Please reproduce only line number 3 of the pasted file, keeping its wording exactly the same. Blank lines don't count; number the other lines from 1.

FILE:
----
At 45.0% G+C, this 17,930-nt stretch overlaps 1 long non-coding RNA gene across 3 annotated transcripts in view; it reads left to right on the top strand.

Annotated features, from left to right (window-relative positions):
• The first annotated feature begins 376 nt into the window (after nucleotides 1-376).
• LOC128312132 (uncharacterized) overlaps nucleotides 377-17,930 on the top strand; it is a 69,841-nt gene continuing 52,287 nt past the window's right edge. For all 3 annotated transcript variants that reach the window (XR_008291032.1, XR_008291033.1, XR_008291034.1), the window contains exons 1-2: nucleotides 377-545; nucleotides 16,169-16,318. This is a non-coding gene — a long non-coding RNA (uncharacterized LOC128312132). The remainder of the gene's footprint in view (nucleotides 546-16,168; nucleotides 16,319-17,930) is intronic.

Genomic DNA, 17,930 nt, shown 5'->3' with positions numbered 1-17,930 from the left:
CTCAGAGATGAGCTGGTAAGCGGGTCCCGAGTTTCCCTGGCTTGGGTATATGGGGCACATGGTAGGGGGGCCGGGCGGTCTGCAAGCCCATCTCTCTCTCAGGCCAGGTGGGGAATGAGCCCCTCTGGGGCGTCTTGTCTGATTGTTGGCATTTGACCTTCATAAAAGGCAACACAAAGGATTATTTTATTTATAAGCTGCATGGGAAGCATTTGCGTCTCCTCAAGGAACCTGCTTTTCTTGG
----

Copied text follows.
• The first annotated feature begins 376 nt into the window (after nucleotides 1-376).